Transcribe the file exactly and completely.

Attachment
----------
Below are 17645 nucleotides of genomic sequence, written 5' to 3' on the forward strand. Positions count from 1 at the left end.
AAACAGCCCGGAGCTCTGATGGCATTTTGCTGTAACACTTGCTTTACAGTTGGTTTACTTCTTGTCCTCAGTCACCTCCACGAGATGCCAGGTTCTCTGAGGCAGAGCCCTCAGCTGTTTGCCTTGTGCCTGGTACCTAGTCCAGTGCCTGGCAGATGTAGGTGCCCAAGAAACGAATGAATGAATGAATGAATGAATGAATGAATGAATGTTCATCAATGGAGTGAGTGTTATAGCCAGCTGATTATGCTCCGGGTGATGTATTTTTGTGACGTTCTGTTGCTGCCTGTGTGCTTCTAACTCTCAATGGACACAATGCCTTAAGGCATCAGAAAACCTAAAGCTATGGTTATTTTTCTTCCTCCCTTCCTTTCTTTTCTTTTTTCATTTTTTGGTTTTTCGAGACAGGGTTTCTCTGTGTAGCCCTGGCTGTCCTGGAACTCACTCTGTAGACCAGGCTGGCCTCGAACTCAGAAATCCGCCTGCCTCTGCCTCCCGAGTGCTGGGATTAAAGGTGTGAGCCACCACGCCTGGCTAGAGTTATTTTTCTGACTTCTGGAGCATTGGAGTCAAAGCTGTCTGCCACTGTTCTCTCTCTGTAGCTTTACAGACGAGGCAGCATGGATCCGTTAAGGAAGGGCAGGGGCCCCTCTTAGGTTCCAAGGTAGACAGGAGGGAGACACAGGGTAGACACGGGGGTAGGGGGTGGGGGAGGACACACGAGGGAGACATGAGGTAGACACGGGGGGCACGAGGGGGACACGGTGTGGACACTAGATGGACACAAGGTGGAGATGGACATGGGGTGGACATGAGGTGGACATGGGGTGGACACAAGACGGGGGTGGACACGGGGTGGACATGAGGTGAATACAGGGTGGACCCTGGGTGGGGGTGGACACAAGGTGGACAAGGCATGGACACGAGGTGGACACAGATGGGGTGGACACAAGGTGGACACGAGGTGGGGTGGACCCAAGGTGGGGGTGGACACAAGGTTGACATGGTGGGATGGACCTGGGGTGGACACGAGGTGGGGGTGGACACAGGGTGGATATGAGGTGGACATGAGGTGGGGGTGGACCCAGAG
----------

Below are 17645 nucleotides of genomic sequence, written 5' to 3' on the forward strand. Positions count from 1 at the left end.
AAACAGCCCGGAGCTCTGATGGCATTTTGCTGTAACACTTGCTTTACAGTTGGTTTACTTCTTGTCCTCAGTCACCTCCACGAGATGCCAGGTTCTCTGAGGCAGAGCCCTCAGCTGTTTGCCTTGTGCCTGGTACCTAGTCCAGTGCCTGGCAGATGTAGGTGCCCAAGAAACGAATGAATGAATGAATGAATGAATGAATGAATGAATGTTCATCAATGGAGTGAGTGTTATAGCCAGCTGATTATGCTCCGGGTGATGTATTTTTGTGACGTTCTGTTGCTGCCTGTGTGCTTCTAACTCTCAATGGACACAATGCCTTAAGGCATCAGAAAACCTAAAGCTATGGTTATTTTTCTTCCTCCCTTCCTTTCTTTTCTTTTTTCATTTTTTGGTTTTTCGAGACAGGGTTTCTCTGTGTAGCCCTGGCTGTCCTGGAACTCACTCTGTAGACCAGGCTGGCCTCGAACTCAGAAATCCGCCTGCCTCTGCCTCCCGAGTGCTGGGATTAAAGGTGTGAGCCACCACGCCTGGCTAGAGTTATTTTTCTGACTTCTGGAGCATTGGAGTCAAAGCTGTCTGCCACTGTTCTCTCTCTGTAGCTTTACAGACGAGGCAGCATGGATCCGTTAAGGAAGGGCAGGGGCCCCTCTTAGGTTCCAAGGTAGACAGGAGGGAGACACAGGGTAGACACGGGGGTAGGGGGTGGGGGAGGACACACGAGGGAGACATGAGGTAGACACGGGGGGCACGAGGGGGACACGGTGTGGACACTAGATGGACACAAGGTGGAGATGGACATGGGGTGGACATGAGGTGGACATGGGGTGGACACAAGACGGGGGTGGACACGGGGTGGACATGAGGTGAATACAGGGTGGACCCTGGGTGGGGGTGGACACAAGGTGGACAAGGCATGGACACGAGGTGGACACAGATGGGGTGGACACAAGGTGGACACGAGGTGGGGTGGACCCAAGGTGGGGGTGGACACAAGGTTGACATGGTGGGATGGACCTGGGGTGGACACGAGGTGGGGGTGGACACAGGGTGGATATGAGGTGGACATGAGGTGGGGGTGGACCCAGAG